According to the literature there is no need to titrate the dose of CBD. For risperidone, dose will start at 2 mg and after four days be increased to 2 mg BID. In clinical practice, risperidone is usually titrated within 2–7 days to 4 mg which is a dose that most subjects can tolerate with few adverse effects. To make the groups comparable, the dose of CBD will start at 300 mg once daily and after four days be increased to 300 mg BID. Participants can ingest the total dose once daily if they so prefer. If participants experience intolerable side effects after increasing the dose to two times daily after the first four days, it will be possible to reduce the dose to once daily after discussion and agreement with the investigator.
Velligan DI, Sajatovic M, Hatch A, Kramata P, Docherty JP. Why do psychiatric patients stop antipsychotic medication? A systematic review of reasons for nonadherence to medication in patients with serious mental illness. Patient Preference Adherence. 2017;Volume 11:449–68. https://doi.org/10.2147/PPA.S124658.
Results of this trial, both positive, negative and inconclusive findings, will be published by the investigators in international journals and presented at national and international meetings and conferences.
Sobell LC, Sobell MB. Timeline Follow-Back. In: Litten RZ, Allen JP. (eds). Measuring Alcohol Consumption. Totowa: Humana Press; 1992. https://doi.org/10.1007/978-1-4612-0357-5_3.
Studies in epilepsy report diarrhoea in approximately 15–20% of CBD-treated individuals. 90 In the largest study in patients with psychosis, 9% of those receiving CBD versus 4% receiving placebo reported this side effect. 55 While the severity was often mild and resolved without treatment, the one withdrawal (out of n = 43) in the CBD group was due to nausea, diarrhoea, abdominal pain and vomiting. 55 Despite the initial review by Bergamaschi and colleagues suggesting no effects on gastric motility, 83 the emerging pattern of findings is that diarrhoea is one of the most common side effects of CBD. This suggests that it does, in fact, increase gastrointestinal transit in humans which could affect its ultimate acceptability. 84
ORCID iD: Cathy Davies https://orcid.org/0000-0003-3011-8643
Another mechanism by which CBD may have antipsychotic effects is via upregulation of the endocannabinoid anandamide, likely by inhibiting its degrading enzyme, fatty acid amide hydrolase. 53,102 This is consistent with the aforementioned findings of Leweke and colleageus, 53 where CBD increased serum anandamide levels in patients with psychosis, with this increase significantly associated with the concomitant reduction in psychotic symptoms. Additional pharmacological effects of CBD that have been described include activation of 5-HT1A receptors, 103 transient receptor potential vanilloid type 1, 102 GPR55 receptors and potentially various other mechanisms. 25,104,105,106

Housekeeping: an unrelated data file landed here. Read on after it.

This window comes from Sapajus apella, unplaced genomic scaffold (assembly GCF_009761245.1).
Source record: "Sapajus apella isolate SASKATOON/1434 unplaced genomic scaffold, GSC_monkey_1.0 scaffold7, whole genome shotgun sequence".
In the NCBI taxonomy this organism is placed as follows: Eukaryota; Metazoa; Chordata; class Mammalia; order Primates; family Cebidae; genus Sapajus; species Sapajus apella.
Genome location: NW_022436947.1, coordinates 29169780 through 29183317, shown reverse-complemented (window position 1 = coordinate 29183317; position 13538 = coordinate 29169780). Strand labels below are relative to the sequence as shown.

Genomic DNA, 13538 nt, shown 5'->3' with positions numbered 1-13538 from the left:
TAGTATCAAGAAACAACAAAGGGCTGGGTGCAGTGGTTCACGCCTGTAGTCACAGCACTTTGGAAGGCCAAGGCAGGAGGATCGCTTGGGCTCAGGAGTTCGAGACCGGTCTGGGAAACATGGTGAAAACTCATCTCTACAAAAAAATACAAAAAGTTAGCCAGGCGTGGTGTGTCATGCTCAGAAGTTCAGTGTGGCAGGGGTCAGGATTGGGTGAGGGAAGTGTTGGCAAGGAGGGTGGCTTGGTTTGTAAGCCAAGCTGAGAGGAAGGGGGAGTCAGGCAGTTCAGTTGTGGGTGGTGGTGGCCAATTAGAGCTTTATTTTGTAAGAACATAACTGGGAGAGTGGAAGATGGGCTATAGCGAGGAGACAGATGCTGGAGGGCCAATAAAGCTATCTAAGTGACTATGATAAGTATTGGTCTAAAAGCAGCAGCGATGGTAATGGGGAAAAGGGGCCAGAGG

Methylazoxymethanol treatment induces numerous behavioural and cognitive deficits (social interaction and novel object recognition) as well as a range of pathophysiological manifestations analogous to those in schizophrenia, 31 including altered CB1 expression in prefrontal cortex. Peripubertal CBD reversed the methylazoxymethanol-induced alterations in CB1 expression and the schizophrenia-like phenotype, neither of which are rescued by haloperidol. 32 CBD has been found to reduce social withdrawal induced by THC but not polyinosinic-polycytidylic acid. 33,34 CBD can also attenuate MK-801 (an NMDA receptor antagonist)-induced changes in social behaviours, cognition and expression of various glial markers. 35 These latter findings suggest potential neuroprotective and anti-inflammatory properties of CBD, 12 which is supported by independent evidence that CBD can promote hippocampal neurogenesis and rescue memory function, 36,37 consistent with human studies showing that CBD attenuates THC-elicited cognitive impairment. 23,38